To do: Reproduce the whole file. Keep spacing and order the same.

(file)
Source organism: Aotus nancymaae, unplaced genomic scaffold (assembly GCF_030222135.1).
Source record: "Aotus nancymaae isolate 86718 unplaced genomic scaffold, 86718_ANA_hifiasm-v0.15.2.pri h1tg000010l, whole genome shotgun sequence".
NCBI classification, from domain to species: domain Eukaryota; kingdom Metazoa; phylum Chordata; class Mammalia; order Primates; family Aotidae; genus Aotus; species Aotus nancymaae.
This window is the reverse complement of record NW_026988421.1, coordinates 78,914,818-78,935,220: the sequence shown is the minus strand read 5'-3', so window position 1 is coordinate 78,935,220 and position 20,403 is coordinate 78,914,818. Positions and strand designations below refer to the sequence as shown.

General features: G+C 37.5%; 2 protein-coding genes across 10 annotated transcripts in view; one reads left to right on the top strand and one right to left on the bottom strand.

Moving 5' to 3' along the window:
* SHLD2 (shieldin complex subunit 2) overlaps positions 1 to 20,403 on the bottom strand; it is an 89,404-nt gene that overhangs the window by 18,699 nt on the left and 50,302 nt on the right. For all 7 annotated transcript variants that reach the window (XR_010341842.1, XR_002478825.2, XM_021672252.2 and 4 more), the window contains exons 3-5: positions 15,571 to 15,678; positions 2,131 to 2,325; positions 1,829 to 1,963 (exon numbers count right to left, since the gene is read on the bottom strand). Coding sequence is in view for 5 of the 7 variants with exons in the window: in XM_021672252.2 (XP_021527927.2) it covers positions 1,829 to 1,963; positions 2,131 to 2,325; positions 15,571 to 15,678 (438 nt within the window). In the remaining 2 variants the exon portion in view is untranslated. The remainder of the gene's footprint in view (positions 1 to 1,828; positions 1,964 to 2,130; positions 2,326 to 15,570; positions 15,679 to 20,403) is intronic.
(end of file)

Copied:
Source organism: Aotus nancymaae, unplaced genomic scaffold (assembly GCF_030222135.1).
Source record: "Aotus nancymaae isolate 86718 unplaced genomic scaffold, 86718_ANA_hifiasm-v0.15.2.pri h1tg000010l, whole genome shotgun sequence".
NCBI classification, from domain to species: domain Eukaryota; kingdom Metazoa; phylum Chordata; class Mammalia; order Primates; family Aotidae; genus Aotus; species Aotus nancymaae.
This window is the reverse complement of record NW_026988421.1, coordinates 78,914,818-78,935,220: the sequence shown is the minus strand read 5'-3', so window position 1 is coordinate 78,935,220 and position 20,403 is coordinate 78,914,818. Positions and strand designations below refer to the sequence as shown.

General features: G+C 37.5%; 2 protein-coding genes across 10 annotated transcripts in view; one reads left to right on the top strand and one right to left on the bottom strand.

Moving 5' to 3' along the window:
* SHLD2 (shieldin complex subunit 2) overlaps positions 1 to 20,403 on the bottom strand; it is an 89,404-nt gene that overhangs the window by 18,699 nt on the left and 50,302 nt on the right. For all 7 annotated transcript variants that reach the window (XR_010341842.1, XR_002478825.2, XM_021672252.2 and 4 more), the window contains exons 3-5: positions 15,571 to 15,678; positions 2,131 to 2,325; positions 1,829 to 1,963 (exon numbers count right to left, since the gene is read on the bottom strand). Coding sequence is in view for 5 of the 7 variants with exons in the window: in XM_021672252.2 (XP_021527927.2) it covers positions 1,829 to 1,963; positions 2,131 to 2,325; positions 15,571 to 15,678 (438 nt within the window). In the remaining 2 variants the exon portion in view is untranslated. The remainder of the gene's footprint in view (positions 1 to 1,828; positions 1,964 to 2,130; positions 2,326 to 15,570; positions 15,679 to 20,403) is intronic.